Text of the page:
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Breeding Corydoras elegans Steindachner 1877 

Allan James

his species is the type species of the Elegans Group, which involves most of the dwarf Corydoras. Sexing this species is relatively simple as the adults are dimorphic with coloration being the main point, and the males are more ornately patterned and have also reticulations on the dorsal fin, while the dorsal of the female is usually clear.


Corydoras elegans=pair
Corydoras elegans=eggs


I picked out two pairs of this species from a friends collection, noting particularly that one of the females was quite heavy. After getting them home I put them into an 18in x12in x 12in tank which I use for breeding Corydoras, with small rounded pea gravel, java moss and a sponge filter. I fed my usual foods, flake, tablets, daphnia and bloodworm (live and frozen). After about a week I added a powerhead for extra aeration and started with cool water changes about twice a week.

Three weeks after obtaining them, they spawned for me, with the eggs being laid on the tank sides and the java moss. The eggs were surprisingly small, being so used to the larger eggs of C. metae, panda and davidsandsi, I had quite forgotten that the Elegans Group are decidedly smaller. I had spawned C. napoensis about six years ago and I was interested to see if they were similar, so I looked up my notes and indeed they were, with the females of both species carrying about six eggs in their ventral fins, and being of the same small size. I usually take the eggs away, but there were so many of them and being so tiny, I decided to take the parents out instead, I also switched off the powerhead and they took four days to hatch at a temperature of 78F. The fry disappeared into the gravel, so I left them for two days then started to feed Liquifry No 1 for about three days, as the fry were very small. I then upped the feeding to Egglayer Fry Food and microworm.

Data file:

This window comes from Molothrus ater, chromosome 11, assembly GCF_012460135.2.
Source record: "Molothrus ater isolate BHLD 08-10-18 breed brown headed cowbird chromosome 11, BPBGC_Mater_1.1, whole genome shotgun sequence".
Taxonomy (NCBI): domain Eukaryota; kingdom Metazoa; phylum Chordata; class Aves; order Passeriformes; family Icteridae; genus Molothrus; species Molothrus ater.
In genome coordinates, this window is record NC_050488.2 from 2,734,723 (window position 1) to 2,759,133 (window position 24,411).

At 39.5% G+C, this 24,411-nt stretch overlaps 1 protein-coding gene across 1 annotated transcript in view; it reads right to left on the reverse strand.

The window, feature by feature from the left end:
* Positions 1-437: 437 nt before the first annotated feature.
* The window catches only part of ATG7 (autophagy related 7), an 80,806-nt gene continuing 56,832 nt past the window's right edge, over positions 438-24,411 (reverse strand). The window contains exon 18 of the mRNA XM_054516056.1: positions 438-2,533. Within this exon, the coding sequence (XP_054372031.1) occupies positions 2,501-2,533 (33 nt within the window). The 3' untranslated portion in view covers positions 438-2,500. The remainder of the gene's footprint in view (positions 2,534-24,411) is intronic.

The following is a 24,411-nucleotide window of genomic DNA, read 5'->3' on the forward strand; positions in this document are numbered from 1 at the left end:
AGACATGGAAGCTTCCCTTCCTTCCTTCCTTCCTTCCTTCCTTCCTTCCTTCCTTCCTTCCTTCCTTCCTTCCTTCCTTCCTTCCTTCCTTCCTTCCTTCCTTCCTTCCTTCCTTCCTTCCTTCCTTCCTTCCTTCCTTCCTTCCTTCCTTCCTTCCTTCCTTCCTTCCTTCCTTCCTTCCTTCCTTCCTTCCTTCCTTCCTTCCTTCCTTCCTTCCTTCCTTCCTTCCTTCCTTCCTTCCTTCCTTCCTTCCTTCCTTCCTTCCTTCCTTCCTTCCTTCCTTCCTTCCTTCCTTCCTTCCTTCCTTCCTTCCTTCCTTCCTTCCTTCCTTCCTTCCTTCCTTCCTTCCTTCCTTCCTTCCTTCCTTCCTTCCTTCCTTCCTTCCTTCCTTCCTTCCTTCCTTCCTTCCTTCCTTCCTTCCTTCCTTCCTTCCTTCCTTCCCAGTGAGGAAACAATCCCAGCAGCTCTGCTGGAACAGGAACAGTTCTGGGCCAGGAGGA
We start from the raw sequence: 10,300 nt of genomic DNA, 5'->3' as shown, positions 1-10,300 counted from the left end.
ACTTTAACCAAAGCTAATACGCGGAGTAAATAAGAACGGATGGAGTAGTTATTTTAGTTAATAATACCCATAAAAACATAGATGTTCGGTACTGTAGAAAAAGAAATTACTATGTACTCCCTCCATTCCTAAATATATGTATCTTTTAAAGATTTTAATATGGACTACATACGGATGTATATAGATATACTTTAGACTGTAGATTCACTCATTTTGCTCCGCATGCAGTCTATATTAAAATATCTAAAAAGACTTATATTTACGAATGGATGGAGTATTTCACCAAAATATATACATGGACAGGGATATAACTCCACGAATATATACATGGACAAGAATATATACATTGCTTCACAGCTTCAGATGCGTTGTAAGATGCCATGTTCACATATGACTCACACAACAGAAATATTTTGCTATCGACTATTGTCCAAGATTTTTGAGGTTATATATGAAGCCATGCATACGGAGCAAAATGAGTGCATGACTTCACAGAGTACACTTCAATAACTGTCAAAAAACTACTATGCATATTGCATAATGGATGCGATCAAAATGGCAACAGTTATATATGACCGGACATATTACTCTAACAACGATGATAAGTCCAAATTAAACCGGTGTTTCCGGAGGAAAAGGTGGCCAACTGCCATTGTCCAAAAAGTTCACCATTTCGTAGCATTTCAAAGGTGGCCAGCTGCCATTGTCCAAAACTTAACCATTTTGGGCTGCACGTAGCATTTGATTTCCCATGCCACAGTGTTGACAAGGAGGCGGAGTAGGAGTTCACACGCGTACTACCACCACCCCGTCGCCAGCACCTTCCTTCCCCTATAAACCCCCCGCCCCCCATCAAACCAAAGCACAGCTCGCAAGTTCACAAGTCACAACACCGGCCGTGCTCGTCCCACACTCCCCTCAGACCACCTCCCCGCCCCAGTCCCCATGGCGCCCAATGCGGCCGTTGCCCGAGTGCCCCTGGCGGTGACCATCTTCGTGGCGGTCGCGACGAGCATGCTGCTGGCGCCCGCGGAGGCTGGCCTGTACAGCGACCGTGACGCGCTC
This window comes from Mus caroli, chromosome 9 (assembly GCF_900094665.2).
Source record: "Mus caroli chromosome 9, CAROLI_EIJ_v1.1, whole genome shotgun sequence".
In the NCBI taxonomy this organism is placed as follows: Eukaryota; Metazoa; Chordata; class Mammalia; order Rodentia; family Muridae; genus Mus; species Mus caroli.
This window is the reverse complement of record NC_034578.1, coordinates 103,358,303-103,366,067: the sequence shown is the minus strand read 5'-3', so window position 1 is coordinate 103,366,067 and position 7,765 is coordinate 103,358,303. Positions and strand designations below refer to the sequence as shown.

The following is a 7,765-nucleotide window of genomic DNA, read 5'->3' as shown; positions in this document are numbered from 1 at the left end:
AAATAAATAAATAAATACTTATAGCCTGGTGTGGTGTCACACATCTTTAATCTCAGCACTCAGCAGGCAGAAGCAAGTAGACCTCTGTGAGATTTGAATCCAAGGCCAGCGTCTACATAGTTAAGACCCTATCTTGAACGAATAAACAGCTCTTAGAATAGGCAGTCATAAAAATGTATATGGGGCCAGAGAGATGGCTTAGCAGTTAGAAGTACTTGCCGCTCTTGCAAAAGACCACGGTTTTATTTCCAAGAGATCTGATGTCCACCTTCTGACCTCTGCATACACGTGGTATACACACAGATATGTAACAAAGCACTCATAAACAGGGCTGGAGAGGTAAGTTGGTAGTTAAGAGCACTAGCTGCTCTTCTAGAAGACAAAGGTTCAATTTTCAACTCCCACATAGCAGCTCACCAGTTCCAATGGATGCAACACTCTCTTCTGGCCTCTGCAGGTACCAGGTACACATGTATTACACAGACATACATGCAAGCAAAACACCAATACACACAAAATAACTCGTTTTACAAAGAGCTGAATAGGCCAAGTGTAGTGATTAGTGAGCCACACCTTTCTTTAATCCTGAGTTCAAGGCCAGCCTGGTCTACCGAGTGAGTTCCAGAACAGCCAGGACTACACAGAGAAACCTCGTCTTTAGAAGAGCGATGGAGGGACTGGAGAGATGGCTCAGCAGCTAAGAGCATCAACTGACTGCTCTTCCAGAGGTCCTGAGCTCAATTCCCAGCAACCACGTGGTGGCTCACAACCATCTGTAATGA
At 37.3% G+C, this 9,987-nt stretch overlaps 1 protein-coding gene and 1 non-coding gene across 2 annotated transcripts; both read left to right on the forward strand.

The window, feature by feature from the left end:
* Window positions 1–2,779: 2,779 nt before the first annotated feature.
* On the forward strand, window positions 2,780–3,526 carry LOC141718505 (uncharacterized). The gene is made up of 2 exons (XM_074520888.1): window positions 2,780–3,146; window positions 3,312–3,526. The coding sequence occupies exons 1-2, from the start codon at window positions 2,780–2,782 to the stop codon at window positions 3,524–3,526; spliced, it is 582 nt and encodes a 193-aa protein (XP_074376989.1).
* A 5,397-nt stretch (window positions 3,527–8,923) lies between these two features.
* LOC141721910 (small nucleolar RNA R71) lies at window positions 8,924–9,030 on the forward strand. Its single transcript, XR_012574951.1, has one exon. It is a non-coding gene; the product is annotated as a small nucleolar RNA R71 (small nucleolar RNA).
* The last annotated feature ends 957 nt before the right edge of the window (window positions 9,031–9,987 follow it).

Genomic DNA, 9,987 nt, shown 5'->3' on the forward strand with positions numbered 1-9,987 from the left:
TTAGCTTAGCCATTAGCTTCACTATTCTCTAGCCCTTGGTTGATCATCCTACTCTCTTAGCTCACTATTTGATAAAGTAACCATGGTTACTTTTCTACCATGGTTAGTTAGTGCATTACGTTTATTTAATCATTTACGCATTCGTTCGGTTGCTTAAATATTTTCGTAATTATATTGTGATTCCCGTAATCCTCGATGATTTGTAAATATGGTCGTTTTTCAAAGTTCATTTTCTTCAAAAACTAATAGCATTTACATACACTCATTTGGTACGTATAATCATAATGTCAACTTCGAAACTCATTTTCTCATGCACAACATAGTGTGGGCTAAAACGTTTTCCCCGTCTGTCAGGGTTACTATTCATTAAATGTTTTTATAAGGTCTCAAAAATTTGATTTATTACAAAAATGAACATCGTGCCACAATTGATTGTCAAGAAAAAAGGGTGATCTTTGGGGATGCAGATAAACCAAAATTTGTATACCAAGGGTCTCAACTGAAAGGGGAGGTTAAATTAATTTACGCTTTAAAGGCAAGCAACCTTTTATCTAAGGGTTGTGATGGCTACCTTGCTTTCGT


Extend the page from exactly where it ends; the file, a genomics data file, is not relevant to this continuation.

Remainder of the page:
The kittens at ten days old are about 6mm long (TL) with a dark head and four spots along the lateral line and at four weeks old the spots join up to form a black line. At this moment in time they become a little more adventurous, swarming over the gravel and java moss looking for food. I ended up with about forty young.

One thing I did notice about the adults was the females dorsal fins being a bit ragged suggesting that the males were being aggressive at spawning times although I never noticed anything during my observations, maybe some readers of this article could throw a little light on this.

For the record, the pH of the water was 6.5 and a General Hardness of 1.

Photo Credits: Allan James @ ScotCat

 

 

 

 

 

 

 

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                                                                                                                                                                 Article updated = February 20, 2016
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